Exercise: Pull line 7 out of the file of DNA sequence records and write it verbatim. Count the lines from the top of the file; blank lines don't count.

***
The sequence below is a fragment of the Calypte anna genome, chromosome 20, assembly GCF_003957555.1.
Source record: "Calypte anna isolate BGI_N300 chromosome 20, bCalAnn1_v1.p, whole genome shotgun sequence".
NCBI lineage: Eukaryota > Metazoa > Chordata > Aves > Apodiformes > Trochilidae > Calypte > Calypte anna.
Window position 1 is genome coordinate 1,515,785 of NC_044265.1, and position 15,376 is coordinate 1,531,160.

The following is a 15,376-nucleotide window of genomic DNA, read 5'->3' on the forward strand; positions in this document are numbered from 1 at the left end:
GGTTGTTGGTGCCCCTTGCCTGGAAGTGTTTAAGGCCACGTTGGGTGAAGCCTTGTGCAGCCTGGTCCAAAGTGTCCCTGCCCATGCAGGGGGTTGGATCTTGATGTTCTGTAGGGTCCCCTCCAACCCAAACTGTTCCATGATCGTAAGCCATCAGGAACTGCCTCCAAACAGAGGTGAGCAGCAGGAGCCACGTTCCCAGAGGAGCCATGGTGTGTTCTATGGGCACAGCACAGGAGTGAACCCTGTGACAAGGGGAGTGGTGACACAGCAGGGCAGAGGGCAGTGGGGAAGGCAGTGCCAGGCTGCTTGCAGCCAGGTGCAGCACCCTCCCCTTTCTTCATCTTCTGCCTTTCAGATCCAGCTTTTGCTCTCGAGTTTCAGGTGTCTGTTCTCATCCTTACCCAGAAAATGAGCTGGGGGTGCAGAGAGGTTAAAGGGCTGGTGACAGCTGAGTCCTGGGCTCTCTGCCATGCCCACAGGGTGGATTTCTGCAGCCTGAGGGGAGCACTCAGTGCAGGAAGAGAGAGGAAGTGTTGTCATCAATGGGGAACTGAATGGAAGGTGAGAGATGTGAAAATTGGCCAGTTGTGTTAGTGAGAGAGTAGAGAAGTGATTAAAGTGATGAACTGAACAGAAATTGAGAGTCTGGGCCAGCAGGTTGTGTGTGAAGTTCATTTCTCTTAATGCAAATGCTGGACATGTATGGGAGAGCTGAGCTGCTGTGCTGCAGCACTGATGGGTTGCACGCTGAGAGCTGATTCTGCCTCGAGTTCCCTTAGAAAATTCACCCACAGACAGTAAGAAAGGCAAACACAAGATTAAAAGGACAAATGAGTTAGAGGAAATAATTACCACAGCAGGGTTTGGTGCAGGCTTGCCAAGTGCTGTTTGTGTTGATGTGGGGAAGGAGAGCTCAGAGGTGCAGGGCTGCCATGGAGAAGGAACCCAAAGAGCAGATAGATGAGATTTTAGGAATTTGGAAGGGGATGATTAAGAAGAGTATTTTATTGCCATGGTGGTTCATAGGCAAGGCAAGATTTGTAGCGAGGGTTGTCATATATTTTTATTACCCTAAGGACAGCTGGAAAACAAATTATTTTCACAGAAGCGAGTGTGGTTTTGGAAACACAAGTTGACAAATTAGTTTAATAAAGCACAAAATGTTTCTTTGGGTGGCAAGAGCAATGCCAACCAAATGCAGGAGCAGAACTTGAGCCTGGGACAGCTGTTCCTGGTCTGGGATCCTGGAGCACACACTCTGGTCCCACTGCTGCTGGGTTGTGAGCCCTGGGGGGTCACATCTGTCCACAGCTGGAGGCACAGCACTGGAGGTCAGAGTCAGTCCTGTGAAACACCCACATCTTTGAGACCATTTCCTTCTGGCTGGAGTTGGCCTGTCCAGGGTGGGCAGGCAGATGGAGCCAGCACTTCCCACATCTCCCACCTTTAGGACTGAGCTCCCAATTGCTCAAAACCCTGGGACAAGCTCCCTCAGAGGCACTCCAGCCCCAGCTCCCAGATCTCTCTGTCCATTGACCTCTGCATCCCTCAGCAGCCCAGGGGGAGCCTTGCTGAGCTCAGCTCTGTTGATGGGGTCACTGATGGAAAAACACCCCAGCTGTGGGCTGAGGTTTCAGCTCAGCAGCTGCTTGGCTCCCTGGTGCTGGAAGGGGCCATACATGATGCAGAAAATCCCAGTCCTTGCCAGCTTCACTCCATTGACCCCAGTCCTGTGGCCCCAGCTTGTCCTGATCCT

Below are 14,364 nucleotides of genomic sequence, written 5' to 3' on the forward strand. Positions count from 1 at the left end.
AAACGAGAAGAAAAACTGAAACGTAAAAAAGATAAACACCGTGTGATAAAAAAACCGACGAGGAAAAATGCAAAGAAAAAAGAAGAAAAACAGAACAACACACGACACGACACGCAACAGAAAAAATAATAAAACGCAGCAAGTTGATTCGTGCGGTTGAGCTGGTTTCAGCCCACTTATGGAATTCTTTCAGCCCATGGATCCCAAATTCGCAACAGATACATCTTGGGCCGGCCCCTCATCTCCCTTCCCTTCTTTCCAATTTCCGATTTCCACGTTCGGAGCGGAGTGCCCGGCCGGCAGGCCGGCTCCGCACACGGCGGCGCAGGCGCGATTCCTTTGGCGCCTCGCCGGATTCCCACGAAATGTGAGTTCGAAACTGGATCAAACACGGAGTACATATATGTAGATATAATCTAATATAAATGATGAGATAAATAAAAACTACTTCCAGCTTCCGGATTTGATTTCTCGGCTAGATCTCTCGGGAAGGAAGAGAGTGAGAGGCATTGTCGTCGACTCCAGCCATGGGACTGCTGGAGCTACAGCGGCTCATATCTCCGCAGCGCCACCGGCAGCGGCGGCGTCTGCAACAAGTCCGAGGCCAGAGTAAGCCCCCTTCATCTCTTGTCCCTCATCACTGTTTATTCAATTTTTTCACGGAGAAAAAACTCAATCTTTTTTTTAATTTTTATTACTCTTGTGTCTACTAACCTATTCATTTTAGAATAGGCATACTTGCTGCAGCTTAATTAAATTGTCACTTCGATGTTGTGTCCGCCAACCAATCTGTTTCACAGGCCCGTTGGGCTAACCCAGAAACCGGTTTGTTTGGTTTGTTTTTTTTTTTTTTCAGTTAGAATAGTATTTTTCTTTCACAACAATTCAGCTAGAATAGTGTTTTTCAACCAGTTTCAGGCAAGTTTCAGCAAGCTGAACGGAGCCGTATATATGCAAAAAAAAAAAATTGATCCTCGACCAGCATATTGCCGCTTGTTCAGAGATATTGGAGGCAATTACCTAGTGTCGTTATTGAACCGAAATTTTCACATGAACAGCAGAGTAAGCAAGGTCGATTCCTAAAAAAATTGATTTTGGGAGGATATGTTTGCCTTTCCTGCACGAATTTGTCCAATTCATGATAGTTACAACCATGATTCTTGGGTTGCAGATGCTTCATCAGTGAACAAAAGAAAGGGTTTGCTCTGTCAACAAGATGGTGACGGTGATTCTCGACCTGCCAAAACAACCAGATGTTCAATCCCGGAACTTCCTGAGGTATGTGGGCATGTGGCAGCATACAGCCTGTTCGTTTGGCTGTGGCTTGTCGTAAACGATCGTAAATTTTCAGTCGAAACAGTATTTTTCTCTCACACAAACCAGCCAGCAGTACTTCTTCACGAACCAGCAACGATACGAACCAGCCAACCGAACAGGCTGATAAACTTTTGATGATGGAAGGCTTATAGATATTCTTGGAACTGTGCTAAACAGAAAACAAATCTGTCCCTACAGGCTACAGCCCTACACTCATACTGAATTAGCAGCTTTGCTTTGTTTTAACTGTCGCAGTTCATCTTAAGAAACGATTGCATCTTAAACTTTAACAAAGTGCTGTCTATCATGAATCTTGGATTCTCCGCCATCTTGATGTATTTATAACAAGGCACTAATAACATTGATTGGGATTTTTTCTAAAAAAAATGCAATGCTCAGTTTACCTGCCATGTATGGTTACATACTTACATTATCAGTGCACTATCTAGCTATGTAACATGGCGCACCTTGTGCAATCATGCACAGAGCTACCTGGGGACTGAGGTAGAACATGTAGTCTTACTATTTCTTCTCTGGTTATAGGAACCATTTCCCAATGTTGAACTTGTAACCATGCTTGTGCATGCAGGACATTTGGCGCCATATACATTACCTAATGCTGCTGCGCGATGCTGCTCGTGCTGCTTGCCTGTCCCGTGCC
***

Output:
Below are 14,364 nucleotides of genomic sequence, written 5' to 3' on the forward strand. Positions count from 1 at the left end.